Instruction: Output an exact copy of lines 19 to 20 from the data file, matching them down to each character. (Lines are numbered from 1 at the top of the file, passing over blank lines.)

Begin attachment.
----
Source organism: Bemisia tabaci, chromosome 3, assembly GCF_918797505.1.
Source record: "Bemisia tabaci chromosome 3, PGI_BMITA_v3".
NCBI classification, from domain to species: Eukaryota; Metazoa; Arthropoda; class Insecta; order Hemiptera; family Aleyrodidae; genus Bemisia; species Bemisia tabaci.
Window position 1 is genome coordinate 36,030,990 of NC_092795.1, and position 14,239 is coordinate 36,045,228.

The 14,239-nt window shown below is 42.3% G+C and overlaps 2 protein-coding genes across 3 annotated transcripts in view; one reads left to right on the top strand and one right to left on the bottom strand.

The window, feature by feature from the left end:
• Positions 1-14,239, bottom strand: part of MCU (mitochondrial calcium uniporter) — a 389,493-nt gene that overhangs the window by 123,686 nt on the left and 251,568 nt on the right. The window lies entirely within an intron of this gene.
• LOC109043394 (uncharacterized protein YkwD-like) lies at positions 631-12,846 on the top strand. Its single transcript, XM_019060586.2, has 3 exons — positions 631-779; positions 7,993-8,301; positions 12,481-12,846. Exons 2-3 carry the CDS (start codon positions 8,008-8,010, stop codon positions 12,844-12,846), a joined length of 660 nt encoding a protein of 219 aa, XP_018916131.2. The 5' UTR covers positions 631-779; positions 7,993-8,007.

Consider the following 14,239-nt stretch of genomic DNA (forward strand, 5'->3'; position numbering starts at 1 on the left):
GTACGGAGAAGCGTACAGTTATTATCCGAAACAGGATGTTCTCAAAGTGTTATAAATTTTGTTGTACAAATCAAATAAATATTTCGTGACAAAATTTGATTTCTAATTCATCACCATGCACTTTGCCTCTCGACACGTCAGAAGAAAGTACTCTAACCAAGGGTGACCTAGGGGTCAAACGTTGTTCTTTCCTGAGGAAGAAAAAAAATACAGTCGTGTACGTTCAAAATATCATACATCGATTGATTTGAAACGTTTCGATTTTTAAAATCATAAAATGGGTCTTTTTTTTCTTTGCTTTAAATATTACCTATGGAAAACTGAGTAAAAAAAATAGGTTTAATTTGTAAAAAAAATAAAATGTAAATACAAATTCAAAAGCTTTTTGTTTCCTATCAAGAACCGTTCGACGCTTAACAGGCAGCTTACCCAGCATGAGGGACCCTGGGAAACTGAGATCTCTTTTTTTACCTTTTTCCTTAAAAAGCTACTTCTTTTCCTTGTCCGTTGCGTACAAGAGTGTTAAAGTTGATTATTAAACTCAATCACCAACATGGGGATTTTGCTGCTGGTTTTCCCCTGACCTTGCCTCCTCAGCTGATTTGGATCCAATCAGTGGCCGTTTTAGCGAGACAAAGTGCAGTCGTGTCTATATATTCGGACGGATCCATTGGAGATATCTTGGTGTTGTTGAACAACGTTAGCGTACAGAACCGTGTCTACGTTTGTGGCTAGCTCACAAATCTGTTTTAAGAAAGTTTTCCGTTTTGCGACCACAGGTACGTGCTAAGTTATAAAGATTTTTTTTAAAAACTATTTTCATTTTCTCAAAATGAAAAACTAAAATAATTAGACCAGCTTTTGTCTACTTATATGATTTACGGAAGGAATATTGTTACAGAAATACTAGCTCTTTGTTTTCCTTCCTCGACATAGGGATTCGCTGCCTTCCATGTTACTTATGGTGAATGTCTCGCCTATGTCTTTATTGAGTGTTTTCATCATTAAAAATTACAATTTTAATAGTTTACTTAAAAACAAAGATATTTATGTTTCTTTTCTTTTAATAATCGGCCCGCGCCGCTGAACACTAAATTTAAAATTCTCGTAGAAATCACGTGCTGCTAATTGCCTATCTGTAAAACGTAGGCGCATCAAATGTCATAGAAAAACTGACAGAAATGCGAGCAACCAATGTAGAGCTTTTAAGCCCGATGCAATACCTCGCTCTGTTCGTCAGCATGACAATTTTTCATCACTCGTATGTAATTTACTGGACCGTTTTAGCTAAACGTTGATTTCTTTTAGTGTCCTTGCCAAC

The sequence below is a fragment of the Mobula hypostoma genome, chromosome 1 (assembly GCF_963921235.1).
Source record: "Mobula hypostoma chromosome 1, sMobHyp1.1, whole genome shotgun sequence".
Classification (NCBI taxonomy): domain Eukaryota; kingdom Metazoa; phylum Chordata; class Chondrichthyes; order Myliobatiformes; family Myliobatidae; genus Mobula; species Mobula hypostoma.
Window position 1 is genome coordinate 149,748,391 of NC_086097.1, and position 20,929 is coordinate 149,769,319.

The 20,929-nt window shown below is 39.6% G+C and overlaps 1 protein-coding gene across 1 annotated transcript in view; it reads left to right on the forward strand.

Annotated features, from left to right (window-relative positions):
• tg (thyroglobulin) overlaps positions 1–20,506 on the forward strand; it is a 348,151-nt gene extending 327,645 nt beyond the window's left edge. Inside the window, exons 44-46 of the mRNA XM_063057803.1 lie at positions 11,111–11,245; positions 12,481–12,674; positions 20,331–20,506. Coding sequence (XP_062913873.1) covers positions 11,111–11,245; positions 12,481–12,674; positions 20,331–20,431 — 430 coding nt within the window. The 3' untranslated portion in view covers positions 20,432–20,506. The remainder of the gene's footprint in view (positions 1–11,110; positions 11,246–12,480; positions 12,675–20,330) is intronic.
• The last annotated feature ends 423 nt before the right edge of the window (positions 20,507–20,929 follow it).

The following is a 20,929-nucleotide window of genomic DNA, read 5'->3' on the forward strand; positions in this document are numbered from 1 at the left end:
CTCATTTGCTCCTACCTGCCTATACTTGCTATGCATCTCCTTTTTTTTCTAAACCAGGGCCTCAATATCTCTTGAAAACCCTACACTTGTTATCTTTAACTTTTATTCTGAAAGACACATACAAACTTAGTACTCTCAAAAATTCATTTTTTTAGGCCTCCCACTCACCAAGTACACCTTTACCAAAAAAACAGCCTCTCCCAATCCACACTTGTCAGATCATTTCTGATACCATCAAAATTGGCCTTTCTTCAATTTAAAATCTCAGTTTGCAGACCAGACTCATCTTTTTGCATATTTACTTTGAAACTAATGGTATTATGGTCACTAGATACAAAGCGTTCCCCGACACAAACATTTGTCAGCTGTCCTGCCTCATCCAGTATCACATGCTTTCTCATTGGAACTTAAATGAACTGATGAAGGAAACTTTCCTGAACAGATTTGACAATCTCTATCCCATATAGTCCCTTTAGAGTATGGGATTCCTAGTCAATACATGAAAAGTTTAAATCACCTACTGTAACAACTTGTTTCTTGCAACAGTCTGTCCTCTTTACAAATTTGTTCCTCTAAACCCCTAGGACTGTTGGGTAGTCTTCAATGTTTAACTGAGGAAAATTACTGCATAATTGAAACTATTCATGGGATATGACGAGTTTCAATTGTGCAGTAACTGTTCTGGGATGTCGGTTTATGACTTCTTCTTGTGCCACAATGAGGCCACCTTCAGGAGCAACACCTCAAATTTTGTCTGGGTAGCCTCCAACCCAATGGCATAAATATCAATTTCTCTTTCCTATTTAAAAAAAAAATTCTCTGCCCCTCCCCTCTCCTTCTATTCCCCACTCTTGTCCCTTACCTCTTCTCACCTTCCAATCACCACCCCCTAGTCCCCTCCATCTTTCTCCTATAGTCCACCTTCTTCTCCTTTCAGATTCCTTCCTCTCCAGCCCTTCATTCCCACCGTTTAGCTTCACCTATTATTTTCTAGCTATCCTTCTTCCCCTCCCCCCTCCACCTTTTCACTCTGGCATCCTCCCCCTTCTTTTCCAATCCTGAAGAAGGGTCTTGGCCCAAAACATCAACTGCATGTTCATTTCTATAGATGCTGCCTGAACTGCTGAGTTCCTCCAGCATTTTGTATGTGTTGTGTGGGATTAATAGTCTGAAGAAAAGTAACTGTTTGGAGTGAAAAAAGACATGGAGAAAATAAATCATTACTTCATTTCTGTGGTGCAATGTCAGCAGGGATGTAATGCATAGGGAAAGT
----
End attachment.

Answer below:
The following is a 20,929-nucleotide window of genomic DNA, read 5'->3' on the forward strand; positions in this document are numbered from 1 at the left end:
CTCATTTGCTCCTACCTGCCTATACTTGCTATGCATCTCCTTTTTTTTCTAAACCAGGGCCTCAATATCTCTTGAAAACCCTACACTTGTTATCTTTAACTTTTATTCTGAAAGACACATACAAACTTAGTACTCTCAAAAATTCATTTTTTTAGGCCTCCCACTCACCAAGTACACCTTTACCAAAAAAACAGCCTCTCCCAATCCACACTTGTCAGATCATTTCTGATACCATCAAAATTGGCCTTTCTTCAATTTAAAATCTCAGTTTGCAGACCAGACTCATCTTTTTGCATATTTACTTTGAAACTAATGGTATTATGGTCACTAGATACAAAGCGTTCCCCGACACAAACATTTGTCAGCTGTCCTGCCTCATCCAGTATCACATGCTTTCTCATTGGAACTTAAATGAACTGATGAAGGAAACTTTCCTGAACAGATTTGACAATCTCTATCCCATATAGTCCCTTTAGAGTATGGGATTCCTAGTCAATACATGAAAAGTTTAAATCACCTACTGTAACAACTTGTTTCTTGCAACAGTCTGTCCTCTTTACAAATTTGTTCCTCTAAACCCCTAGGACTGTTGGGTAGTCTTCAATGTTTAACTGAGGAAAATTACTGCATAATTGAAACTATTCATGGGATATGACGAGTTTCAATTGTGCAGTAACTGTTCTGGGATGTCGGTTTATGACTTCTTCTTGTGCCACAATGAGGCCACCTTCAGGAGCAACACCTCAAATTTTGTCTGGGTAGCCTCCAACCCAATGGCATAAATATCAATTTCTCTTTCCTATTTAAAAAAAAAATTCTCTGCCCCTCCCCTCTCCTTCTATTCCCCACTCTTGTCCCTTACCTCTTCTCACCTTCCAATCACCACCCCCTAGTCCCCTCCATCTTTCTCCTATAGTCCACCTTCTTCTCCTTTCAGATTCCTTCCTCTCCAGCCCTTCATTCCCACCGTTTAGCTTCACCTATTATTTTCTAGCTATCCTTCTTCCCCTCCCCCCTCCACCTTTTCACTCTGGCATCCTCCCCCTTCTTTTCCAATCCTGAAGAAGGGTCTTGGCCCAAAACATCAACTGCATGTTCATTTCTATAGATGCTGCCTGAACTGCTGAGTTCCTCCAGCATTTTGTATGTGTTGTGTGGGATTAATAGTCTGAAGAAAAGTAACTGTTTGGAGTGAAAAAAGACATGGAGAAAATAAATCATTACTTCATTTCTGTGGTGCAATGTCAGCAGGGATGTAATGCATAGGGAAAGT